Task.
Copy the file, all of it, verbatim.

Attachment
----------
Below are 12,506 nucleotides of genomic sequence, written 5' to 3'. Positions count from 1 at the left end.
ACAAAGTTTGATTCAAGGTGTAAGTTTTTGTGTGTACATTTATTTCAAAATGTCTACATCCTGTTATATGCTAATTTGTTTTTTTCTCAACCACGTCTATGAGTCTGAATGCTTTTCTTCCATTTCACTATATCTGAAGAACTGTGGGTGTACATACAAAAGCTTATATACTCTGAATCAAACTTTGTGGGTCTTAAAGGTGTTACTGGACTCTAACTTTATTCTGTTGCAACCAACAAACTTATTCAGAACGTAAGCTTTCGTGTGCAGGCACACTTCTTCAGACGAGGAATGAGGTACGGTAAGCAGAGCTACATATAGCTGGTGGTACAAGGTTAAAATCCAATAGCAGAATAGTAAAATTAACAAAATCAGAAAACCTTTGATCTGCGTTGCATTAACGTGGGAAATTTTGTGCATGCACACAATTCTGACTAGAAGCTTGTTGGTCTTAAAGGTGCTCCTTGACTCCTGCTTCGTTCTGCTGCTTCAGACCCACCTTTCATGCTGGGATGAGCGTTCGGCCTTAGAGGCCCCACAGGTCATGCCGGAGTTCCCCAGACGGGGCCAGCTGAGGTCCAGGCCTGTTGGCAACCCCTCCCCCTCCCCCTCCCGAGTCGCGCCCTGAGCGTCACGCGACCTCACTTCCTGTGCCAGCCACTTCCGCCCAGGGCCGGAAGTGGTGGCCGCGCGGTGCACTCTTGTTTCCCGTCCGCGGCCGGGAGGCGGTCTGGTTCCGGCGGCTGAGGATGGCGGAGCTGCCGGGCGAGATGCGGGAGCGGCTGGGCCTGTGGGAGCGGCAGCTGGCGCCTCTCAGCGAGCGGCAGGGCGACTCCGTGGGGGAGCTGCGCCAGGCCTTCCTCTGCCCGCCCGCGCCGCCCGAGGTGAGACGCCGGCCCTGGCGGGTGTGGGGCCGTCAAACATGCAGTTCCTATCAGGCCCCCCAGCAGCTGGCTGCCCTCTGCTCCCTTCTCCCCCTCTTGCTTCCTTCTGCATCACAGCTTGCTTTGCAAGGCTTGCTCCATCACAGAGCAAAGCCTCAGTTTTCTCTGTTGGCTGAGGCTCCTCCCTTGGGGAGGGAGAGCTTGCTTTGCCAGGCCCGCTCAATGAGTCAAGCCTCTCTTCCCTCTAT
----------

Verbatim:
Below are 12,506 nucleotides of genomic sequence, written 5' to 3'. Positions count from 1 at the left end.
ACAAAGTTTGATTCAAGGTGTAAGTTTTTGTGTGTACATTTATTTCAAAATGTCTACATCCTGTTATATGCTAATTTGTTTTTTTCTCAACCACGTCTATGAGTCTGAATGCTTTTCTTCCATTTCACTATATCTGAAGAACTGTGGGTGTACATACAAAAGCTTATATACTCTGAATCAAACTTTGTGGGTCTTAAAGGTGTTACTGGACTCTAACTTTATTCTGTTGCAACCAACAAACTTATTCAGAACGTAAGCTTTCGTGTGCAGGCACACTTCTTCAGACGAGGAATGAGGTACGGTAAGCAGAGCTACATATAGCTGGTGGTACAAGGTTAAAATCCAATAGCAGAATAGTAAAATTAACAAAATCAGAAAACCTTTGATCTGCGTTGCATTAACGTGGGAAATTTTGTGCATGCACACAATTCTGACTAGAAGCTTGTTGGTCTTAAAGGTGCTCCTTGACTCCTGCTTCGTTCTGCTGCTTCAGACCCACCTTTCATGCTGGGATGAGCGTTCGGCCTTAGAGGCCCCACAGGTCATGCCGGAGTTCCCCAGACGGGGCCAGCTGAGGTCCAGGCCTGTTGGCAACCCCTCCCCCTCCCCCTCCCGAGTCGCGCCCTGAGCGTCACGCGACCTCACTTCCTGTGCCAGCCACTTCCGCCCAGGGCCGGAAGTGGTGGCCGCGCGGTGCACTCTTGTTTCCCGTCCGCGGCCGGGAGGCGGTCTGGTTCCGGCGGCTGAGGATGGCGGAGCTGCCGGGCGAGATGCGGGAGCGGCTGGGCCTGTGGGAGCGGCAGCTGGCGCCTCTCAGCGAGCGGCAGGGCGACTCCGTGGGGGAGCTGCGCCAGGCCTTCCTCTGCCCGCCCGCGCCGCCCGAGGTGAGACGCCGGCCCTGGCGGGTGTGGGGCCGTCAAACATGCAGTTCCTATCAGGCCCCCCAGCAGCTGGCTGCCCTCTGCTCCCTTCTCCCCCTCTTGCTTCCTTCTGCATCACAGCTTGCTTTGCAAGGCTTGCTCCATCACAGAGCAAAGCCTCAGTTTTCTCTGTTGGCTGAGGCTCCTCCCTTGGGGAGGGAGAGCTTGCTTTGCCAGGCCCGCTCAATGAGTCAAGCCTCTCTTCCCTCTAT